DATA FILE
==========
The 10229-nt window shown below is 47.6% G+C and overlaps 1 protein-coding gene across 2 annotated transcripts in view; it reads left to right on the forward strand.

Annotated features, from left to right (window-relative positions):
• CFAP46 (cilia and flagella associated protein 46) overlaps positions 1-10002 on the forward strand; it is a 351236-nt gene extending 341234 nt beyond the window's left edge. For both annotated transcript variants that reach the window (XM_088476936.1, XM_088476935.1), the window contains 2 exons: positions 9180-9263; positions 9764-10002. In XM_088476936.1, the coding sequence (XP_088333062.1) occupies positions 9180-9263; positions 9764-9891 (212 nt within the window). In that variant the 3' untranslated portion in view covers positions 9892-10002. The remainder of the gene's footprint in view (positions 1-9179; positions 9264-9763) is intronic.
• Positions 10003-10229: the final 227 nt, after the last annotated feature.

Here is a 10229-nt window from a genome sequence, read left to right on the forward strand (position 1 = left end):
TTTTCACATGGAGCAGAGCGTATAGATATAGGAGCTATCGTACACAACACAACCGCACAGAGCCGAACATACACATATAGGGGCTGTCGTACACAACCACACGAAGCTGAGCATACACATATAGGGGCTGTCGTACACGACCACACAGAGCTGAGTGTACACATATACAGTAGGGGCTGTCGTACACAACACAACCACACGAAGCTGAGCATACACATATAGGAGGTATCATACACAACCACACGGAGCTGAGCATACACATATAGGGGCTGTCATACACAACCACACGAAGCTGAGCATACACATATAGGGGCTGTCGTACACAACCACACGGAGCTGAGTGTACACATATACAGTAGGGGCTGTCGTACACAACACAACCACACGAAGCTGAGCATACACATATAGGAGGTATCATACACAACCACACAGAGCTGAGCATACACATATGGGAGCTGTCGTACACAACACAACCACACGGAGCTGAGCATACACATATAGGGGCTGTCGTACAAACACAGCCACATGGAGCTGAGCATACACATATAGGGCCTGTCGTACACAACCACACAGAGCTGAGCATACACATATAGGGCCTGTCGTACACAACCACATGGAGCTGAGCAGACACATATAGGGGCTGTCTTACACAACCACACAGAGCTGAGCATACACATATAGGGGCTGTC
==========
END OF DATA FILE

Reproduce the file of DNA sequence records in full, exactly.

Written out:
The 10229-nt window shown below is 47.6% G+C and overlaps 1 protein-coding gene across 2 annotated transcripts in view; it reads left to right on the forward strand.

Annotated features, from left to right (window-relative positions):
• CFAP46 (cilia and flagella associated protein 46) overlaps positions 1-10002 on the forward strand; it is a 351236-nt gene extending 341234 nt beyond the window's left edge. For both annotated transcript variants that reach the window (XM_088476936.1, XM_088476935.1), the window contains 2 exons: positions 9180-9263; positions 9764-10002. In XM_088476936.1, the coding sequence (XP_088333062.1) occupies positions 9180-9263; positions 9764-9891 (212 nt within the window). In that variant the 3' untranslated portion in view covers positions 9892-10002. The remainder of the gene's footprint in view (positions 1-9179; positions 9264-9763) is intronic.
• Positions 10003-10229: the final 227 nt, after the last annotated feature.

Here is a 10229-nt window from a genome sequence, read left to right on the forward strand (position 1 = left end):
TTTTCACATGGAGCAGAGCGTATAGATATAGGAGCTATCGTACACAACACAACCGCACAGAGCCGAACATACACATATAGGGGCTGTCGTACACAACCACACGAAGCTGAGCATACACATATAGGGGCTGTCGTACACGACCACACAGAGCTGAGTGTACACATATACAGTAGGGGCTGTCGTACACAACACAACCACACGAAGCTGAGCATACACATATAGGAGGTATCATACACAACCACACGGAGCTGAGCATACACATATAGGGGCTGTCATACACAACCACACGAAGCTGAGCATACACATATAGGGGCTGTCGTACACAACCACACGGAGCTGAGTGTACACATATACAGTAGGGGCTGTCGTACACAACACAACCACACGAAGCTGAGCATACACATATAGGAGGTATCATACACAACCACACAGAGCTGAGCATACACATATGGGAGCTGTCGTACACAACACAACCACACGGAGCTGAGCATACACATATAGGGGCTGTCGTACAAACACAGCCACATGGAGCTGAGCATACACATATAGGGCCTGTCGTACACAACCACACAGAGCTGAGCATACACATATAGGGCCTGTCGTACACAACCACATGGAGCTGAGCAGACACATATAGGGGCTGTCTTACACAACCACACAGAGCTGAGCATACACATATAGGGGCTGTC